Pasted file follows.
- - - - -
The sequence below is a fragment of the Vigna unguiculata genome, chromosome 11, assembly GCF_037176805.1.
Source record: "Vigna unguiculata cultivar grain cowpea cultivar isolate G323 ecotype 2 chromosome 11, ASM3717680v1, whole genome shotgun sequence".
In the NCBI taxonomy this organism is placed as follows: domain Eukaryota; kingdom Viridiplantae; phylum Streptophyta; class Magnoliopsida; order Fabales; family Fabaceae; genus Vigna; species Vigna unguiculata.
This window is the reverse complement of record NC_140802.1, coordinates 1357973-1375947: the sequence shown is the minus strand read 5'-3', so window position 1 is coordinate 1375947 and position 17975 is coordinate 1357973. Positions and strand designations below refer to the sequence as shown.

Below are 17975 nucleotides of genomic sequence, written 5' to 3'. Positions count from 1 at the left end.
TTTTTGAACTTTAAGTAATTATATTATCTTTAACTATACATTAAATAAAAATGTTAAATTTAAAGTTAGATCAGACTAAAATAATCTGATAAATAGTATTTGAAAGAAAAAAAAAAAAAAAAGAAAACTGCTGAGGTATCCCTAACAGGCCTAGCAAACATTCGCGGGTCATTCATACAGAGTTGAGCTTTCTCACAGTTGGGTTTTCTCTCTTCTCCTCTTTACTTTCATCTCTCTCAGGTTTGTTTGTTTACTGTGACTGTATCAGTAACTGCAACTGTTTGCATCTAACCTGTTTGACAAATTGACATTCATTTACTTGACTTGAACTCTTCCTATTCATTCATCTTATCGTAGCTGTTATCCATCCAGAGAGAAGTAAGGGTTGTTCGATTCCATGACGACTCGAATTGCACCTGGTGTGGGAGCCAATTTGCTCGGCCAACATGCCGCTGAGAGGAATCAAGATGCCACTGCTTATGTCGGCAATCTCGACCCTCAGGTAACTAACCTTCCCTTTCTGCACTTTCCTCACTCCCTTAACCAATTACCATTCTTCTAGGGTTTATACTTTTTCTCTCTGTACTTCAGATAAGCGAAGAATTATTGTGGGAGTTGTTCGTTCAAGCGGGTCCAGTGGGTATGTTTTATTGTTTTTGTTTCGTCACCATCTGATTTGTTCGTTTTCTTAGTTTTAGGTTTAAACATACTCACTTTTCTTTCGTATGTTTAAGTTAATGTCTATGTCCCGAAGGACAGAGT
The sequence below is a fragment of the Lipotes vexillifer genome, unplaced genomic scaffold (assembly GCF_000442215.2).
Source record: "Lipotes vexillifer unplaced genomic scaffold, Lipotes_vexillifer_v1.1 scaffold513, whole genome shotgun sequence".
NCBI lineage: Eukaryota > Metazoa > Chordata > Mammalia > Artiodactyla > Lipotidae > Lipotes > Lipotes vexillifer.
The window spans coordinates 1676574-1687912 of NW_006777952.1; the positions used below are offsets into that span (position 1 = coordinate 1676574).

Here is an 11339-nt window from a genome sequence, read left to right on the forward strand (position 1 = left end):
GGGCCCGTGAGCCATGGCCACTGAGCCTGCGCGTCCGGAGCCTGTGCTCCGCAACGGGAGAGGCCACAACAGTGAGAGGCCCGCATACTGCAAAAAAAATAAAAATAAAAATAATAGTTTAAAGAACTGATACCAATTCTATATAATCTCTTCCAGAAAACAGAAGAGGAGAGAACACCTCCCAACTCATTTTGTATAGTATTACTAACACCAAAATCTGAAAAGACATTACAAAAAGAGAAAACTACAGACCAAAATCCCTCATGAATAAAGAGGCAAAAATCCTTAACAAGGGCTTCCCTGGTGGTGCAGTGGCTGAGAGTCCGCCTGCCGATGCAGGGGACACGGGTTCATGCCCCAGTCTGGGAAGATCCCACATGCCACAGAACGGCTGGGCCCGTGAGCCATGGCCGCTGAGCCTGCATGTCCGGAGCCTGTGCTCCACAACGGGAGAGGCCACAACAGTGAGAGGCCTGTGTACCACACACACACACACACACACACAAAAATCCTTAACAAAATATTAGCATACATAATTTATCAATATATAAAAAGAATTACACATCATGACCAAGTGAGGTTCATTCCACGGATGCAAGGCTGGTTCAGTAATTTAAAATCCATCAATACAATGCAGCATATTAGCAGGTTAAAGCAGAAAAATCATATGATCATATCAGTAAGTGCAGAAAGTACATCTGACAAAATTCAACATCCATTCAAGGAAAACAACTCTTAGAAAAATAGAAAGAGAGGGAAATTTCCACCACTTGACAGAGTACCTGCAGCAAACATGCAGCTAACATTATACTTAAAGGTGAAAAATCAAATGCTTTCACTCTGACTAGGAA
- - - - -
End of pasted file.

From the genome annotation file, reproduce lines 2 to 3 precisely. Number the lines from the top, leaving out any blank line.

Source record: "Vigna unguiculata cultivar grain cowpea cultivar isolate G323 ecotype 2 chromosome 11, ASM3717680v1, whole genome shotgun sequence".
In the NCBI taxonomy this organism is placed as follows: domain Eukaryota; kingdom Viridiplantae; phylum Streptophyta; class Magnoliopsida; order Fabales; family Fabaceae; genus Vigna; species Vigna unguiculata.